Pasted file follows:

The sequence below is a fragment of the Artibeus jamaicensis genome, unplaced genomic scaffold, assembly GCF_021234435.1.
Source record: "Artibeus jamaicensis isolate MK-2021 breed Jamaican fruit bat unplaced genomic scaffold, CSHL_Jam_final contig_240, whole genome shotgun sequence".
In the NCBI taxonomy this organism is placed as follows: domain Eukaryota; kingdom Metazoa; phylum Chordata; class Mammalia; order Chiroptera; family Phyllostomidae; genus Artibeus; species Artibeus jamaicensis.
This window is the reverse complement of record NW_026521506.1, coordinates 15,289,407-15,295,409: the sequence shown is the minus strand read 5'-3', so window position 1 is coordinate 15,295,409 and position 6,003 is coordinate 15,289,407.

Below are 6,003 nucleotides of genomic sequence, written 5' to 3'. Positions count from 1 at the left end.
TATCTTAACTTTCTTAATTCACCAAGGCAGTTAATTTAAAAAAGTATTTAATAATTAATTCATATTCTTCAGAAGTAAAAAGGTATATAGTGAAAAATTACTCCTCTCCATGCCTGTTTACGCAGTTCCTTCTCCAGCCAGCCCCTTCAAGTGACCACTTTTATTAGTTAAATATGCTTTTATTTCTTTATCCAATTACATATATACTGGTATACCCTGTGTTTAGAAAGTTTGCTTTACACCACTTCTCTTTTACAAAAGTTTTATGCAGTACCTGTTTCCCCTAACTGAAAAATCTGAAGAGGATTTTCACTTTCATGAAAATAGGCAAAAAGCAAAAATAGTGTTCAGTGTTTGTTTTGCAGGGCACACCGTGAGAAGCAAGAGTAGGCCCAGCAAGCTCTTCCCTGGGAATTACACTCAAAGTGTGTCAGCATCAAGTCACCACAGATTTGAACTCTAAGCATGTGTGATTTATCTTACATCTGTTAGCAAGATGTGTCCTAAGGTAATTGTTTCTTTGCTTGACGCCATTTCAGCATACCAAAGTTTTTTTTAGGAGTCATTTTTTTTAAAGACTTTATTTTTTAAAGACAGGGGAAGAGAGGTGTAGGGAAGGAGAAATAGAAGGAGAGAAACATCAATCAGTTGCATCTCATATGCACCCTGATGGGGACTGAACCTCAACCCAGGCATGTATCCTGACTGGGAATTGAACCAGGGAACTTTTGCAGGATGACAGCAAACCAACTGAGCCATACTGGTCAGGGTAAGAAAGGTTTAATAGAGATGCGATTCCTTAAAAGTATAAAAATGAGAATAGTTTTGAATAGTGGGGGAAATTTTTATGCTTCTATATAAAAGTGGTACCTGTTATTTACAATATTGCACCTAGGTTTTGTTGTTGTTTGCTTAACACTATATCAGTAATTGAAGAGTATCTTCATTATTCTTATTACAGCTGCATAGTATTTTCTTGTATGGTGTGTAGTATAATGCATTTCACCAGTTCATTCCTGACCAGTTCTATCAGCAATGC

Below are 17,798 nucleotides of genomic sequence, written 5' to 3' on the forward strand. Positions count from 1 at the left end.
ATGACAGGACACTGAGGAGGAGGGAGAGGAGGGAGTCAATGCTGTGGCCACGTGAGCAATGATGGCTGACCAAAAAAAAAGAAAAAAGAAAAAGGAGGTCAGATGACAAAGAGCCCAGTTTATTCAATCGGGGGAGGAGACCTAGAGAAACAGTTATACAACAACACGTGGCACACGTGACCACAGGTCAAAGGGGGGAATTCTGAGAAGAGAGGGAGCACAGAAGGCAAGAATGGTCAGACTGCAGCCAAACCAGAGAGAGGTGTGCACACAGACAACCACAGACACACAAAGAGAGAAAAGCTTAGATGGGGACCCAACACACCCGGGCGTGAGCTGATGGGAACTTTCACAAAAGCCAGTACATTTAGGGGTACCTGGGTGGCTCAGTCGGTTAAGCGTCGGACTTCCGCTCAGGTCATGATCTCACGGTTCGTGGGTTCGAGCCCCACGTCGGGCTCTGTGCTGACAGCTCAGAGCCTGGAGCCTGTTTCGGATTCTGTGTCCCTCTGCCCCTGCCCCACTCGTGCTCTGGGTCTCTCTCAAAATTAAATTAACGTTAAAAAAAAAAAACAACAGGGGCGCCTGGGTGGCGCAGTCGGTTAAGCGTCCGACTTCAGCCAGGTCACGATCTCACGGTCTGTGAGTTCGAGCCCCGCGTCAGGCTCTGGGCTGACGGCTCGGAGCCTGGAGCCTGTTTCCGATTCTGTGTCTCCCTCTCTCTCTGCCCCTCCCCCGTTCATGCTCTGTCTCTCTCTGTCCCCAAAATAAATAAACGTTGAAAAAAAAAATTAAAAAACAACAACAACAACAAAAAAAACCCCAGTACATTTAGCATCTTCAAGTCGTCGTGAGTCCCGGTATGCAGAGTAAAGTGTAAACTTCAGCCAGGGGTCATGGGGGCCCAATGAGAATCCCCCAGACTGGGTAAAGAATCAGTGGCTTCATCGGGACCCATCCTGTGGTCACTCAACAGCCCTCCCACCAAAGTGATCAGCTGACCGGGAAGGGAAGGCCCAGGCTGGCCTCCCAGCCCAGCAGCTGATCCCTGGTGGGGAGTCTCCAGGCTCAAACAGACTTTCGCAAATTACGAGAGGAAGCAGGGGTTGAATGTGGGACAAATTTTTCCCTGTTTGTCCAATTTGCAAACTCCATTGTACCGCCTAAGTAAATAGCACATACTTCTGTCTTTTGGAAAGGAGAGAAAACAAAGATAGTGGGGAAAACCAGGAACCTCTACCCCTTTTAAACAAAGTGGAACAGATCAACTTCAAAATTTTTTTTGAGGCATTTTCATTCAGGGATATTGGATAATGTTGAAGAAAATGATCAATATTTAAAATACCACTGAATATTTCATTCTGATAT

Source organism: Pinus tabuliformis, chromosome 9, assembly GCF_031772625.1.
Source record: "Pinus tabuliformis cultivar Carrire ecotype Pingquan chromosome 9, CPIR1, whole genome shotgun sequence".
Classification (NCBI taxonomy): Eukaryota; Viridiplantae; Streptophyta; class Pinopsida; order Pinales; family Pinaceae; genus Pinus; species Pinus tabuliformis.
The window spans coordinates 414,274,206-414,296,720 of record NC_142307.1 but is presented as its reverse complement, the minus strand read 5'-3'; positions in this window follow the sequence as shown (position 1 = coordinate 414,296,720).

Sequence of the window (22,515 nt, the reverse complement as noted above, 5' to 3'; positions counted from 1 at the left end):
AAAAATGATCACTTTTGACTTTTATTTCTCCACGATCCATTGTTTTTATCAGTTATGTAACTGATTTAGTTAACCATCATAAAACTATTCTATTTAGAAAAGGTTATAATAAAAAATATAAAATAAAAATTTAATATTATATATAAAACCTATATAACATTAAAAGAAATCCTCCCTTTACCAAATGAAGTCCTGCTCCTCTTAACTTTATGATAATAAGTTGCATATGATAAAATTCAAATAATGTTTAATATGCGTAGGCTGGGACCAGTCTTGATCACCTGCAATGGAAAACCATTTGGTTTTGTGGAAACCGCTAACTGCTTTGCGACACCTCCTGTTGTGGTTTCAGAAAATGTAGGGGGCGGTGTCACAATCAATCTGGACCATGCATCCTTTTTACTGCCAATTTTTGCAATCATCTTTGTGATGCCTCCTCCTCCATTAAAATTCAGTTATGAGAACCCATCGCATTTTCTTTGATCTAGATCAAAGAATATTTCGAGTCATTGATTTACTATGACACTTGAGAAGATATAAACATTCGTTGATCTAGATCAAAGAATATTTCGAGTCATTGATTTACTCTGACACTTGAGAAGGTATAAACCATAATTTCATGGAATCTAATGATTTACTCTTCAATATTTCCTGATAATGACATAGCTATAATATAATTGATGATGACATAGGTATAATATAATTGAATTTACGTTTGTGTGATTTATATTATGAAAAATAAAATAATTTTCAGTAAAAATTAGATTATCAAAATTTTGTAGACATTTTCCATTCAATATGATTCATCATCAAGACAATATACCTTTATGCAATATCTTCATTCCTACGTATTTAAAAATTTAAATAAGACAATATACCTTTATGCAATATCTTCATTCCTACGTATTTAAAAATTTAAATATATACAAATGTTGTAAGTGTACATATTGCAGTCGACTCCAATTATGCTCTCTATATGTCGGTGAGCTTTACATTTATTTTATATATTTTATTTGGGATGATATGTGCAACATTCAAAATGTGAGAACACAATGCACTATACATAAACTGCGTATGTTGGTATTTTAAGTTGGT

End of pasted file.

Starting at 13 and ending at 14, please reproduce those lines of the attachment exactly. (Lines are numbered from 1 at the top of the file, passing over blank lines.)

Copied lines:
Sequence of the window (22,515 nt, the reverse complement as noted above, 5' to 3'; positions counted from 1 at the left end):
AAAAATGATCACTTTTGACTTTTATTTCTCCACGATCCATTGTTTTTATCAGTTATGTAACTGATTTAGTTAACCATCATAAAACTATTCTATTTAGAAAAGGTTATAATAAAAAATATAAAATAAAAATTTAATATTATATATAAAACCTATATAACATTAAAAGAAATCCTCCCTTTACCAAATGAAGTCCTGCTCCTCTTAACTTTATGATAATAAGTTGCATATGATAAAATTCAAATAATGTTTAATATGCGTAGGCTGGGACCAGTCTTGATCACCTGCAATGGAAAACCATTTGGTTTTGTGGAAACCGCTAACTGCTTTGCGACACCTCCTGTTGTGGTTTCAGAAAATGTAGGGGGCGGTGTCACAATCAATCTGGACCATGCATCCTTTTTACTGCCAATTTTTGCAATCATCTTTGTGATGCCTCCTCCTCCATTAAAATTCAGTTATGAGAACCCATCGCATTTTCTTTGATCTAGATCAAAGAATATTTCGAGTCATTGATTTACTATGACACTTGAGAAGATATAAACATTCGTTGATCTAGATCAAAGAATATTTCGAGTCATTGATTTACTCTGACACTTGAGAAGGTATAAACCATAATTTCATGGAATCTAATGATTTACTCTTCAATATTTCCTGATAATGACATAGCTATAATATAATTGATGATGACATAGGTATAATATAATTGAATTTACGTTTGTGTGATTTATATTATGAAAAATAAAATAATTTTCAGTAAAAATTAGATTATCAAAATTTTGTAGACATTTTCCATTCAATATGATTCATCATCAAGACAATATACCTTTATGCAATATCTTCATTCCTACGTATTTAAAAATTTAAATAAGACAATATACCTTTATGCAATATCTTCATTCCTACGTATTTAAAAATTTAAATATATACAAATGTTGTAAGTGTACATATTGCAGTCGACTCCAATTATGCTCTCTATATGTCGGTGAGCTTTACATTTATTTTATATATTTTATTTGGGATGATATGTGCAACATTCAAAATGTGAGAACACAATGCACTATACATAAACTGCGTATGTTGGTATTTTAAGTTGGT